There has been much discussion about the lacklustre performance of several ministers within the Portia Simpson Miller-led Cabinet, some of whom I believe are wrongly assigned.
This, however, is not unique to this Cabinet, as others before have been similarly handicapped to varying extents.
As a result of that challenge, aside from merely creating jobs as payback for political loyalty and support, consultants and advisors are otherwise employed to provide the skills and competencies of which the ministers are devoid.
One way to lessen the need for the huge number of advisors and consultants is for both major political parties to select more than just 'pedigreed', deep-pocketed, popular, or 'winnable' candidates to run for office. Greater emphasis should be placed on selecting candidates with particular competencies and track records that will afford for the election of parliamentarians who will provide a better talent pool from which to form cabinets.
Naturally, this move would bring about an improvement in the overall platform of governance, as the people would more than likely be better represented and the apathy, lack of respect and distrust for the politicians could be ameliorated.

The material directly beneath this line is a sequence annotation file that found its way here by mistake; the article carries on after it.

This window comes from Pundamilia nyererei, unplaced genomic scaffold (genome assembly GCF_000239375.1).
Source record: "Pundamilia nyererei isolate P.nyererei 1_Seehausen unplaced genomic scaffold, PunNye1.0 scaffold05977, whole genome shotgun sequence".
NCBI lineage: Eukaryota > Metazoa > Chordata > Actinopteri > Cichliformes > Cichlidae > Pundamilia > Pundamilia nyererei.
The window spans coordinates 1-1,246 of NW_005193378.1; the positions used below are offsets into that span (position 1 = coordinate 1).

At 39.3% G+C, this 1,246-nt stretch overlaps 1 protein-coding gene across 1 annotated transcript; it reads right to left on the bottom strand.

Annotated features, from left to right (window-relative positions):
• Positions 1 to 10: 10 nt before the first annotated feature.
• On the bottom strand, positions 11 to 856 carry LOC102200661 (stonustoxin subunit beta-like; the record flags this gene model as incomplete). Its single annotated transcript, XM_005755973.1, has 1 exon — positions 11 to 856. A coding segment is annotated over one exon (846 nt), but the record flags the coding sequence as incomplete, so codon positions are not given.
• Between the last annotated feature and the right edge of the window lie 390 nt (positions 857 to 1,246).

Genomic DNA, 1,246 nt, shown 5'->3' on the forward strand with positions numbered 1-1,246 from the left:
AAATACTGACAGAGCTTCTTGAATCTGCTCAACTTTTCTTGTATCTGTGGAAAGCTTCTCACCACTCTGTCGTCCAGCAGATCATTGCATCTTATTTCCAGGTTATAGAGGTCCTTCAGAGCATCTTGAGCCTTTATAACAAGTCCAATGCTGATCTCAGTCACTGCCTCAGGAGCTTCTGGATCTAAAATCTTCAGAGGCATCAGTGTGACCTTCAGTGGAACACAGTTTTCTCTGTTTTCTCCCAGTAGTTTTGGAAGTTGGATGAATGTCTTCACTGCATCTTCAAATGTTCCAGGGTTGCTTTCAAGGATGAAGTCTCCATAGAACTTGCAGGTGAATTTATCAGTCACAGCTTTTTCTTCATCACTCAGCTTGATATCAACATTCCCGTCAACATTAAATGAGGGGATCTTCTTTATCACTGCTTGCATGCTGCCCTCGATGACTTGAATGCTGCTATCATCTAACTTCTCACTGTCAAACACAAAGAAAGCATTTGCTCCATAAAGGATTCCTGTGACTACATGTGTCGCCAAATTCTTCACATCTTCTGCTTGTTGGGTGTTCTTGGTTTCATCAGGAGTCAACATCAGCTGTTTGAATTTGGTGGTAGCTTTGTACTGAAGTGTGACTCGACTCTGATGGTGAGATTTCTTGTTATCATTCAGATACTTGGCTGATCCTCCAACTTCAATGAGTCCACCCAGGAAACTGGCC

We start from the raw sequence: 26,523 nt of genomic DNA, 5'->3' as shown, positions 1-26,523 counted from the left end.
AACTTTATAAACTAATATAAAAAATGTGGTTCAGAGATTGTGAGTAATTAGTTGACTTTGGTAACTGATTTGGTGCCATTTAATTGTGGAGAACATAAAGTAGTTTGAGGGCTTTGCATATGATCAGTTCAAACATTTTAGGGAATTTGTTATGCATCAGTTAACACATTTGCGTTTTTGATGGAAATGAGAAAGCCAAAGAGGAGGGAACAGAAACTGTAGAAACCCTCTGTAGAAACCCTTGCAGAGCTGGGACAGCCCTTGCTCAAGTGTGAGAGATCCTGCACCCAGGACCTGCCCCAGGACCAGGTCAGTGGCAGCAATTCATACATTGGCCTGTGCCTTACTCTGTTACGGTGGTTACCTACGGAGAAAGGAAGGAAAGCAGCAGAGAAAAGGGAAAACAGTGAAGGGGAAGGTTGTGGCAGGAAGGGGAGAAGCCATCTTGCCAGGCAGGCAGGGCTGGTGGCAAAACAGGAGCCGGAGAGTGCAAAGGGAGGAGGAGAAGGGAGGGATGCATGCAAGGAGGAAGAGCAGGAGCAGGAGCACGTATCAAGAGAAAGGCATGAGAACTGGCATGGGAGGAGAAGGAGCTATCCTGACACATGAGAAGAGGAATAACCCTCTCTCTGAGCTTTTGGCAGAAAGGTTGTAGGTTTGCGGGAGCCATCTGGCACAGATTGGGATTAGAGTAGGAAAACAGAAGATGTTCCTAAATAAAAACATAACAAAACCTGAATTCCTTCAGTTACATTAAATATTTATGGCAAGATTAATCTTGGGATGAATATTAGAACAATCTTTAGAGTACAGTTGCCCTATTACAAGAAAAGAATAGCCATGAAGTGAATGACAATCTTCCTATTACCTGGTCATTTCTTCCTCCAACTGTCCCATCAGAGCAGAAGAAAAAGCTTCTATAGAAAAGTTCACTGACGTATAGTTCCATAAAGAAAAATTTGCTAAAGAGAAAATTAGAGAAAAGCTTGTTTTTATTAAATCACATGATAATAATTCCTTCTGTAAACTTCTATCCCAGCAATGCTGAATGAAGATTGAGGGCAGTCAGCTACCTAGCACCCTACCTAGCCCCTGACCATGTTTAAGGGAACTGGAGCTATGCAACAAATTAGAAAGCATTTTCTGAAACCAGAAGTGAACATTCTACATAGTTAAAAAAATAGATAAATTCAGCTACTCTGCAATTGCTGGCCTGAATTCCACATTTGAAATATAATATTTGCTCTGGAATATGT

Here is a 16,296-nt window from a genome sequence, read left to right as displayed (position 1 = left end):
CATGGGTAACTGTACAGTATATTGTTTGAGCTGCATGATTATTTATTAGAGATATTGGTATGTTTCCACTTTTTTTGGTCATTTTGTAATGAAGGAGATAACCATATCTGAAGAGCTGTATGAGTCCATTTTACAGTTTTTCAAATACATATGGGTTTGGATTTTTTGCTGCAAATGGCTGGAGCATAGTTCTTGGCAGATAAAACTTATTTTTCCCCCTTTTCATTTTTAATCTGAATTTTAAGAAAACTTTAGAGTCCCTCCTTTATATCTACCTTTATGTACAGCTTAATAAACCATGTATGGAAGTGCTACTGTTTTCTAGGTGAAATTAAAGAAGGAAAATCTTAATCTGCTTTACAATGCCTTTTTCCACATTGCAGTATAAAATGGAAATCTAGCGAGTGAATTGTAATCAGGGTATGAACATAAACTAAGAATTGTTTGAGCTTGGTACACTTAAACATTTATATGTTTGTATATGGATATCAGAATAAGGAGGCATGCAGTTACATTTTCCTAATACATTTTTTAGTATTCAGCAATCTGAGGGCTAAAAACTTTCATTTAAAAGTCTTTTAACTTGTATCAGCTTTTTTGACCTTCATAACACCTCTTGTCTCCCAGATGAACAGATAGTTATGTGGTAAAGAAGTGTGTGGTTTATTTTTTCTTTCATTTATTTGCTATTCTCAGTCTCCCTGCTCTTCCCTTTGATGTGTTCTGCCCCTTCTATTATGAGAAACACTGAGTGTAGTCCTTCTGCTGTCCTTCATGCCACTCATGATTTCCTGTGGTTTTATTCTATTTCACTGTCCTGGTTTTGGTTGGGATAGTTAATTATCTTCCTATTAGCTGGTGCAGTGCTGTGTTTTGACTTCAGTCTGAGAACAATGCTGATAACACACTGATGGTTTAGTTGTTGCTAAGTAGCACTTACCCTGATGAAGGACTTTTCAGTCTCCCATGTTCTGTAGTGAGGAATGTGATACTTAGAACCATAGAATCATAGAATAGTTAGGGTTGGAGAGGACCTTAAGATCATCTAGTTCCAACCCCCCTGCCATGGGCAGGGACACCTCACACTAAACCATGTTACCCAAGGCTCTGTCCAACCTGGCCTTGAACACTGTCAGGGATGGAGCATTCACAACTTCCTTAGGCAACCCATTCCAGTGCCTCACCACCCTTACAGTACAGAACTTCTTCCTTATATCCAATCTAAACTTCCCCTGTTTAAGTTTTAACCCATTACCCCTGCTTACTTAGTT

Given our system of governance, the prime minister does not have the latitude to pull suitably qualified people from the larger society to occupy ministerial positions, except for possibly appointing up to four such through the Senate. Therefore, the prime minister has to depend largely on the elected parliamentarians from his/her party to form the executive.
Admittedly, even with skilled ministers in place, there will still be instances in which certain expertise and highly technical skills would be needed. However, a lot fewer advisors and consultants would be necessary.
Another way to avoid employing those advisors and consultants, who do not bring any highly technical or particular expertise to the job, is to implement a parliamentary internship programme, which would see talented tertiary level students, and/or recent such graduates not yet fully employed, interning with parliamentarians/ministers and, in so doing, obtaining credits towards their degree programmes.
Stipends, far less than the salary packages given to the consultants and advisors, could be offered to the interns, which could assist in satisfying their college-related expenses or provide a little assistance to the graduates in the interim.
Our parliamentarians outside of the executive do not have proper support staff and several of them are not particularly skilled, have the time or the know-how to engage in certain research to better inform their positions on matters brought before the Parliament for debate. Interns could therefore come in handy there.
But, then again, since independence of thought is not quite a fixture in our political model, accepting and embracing the party positions, however flawed or inimical to national or their constituents' interests, is seemingly acceptable for most of our parliamentarians.
Kevin KO Sangster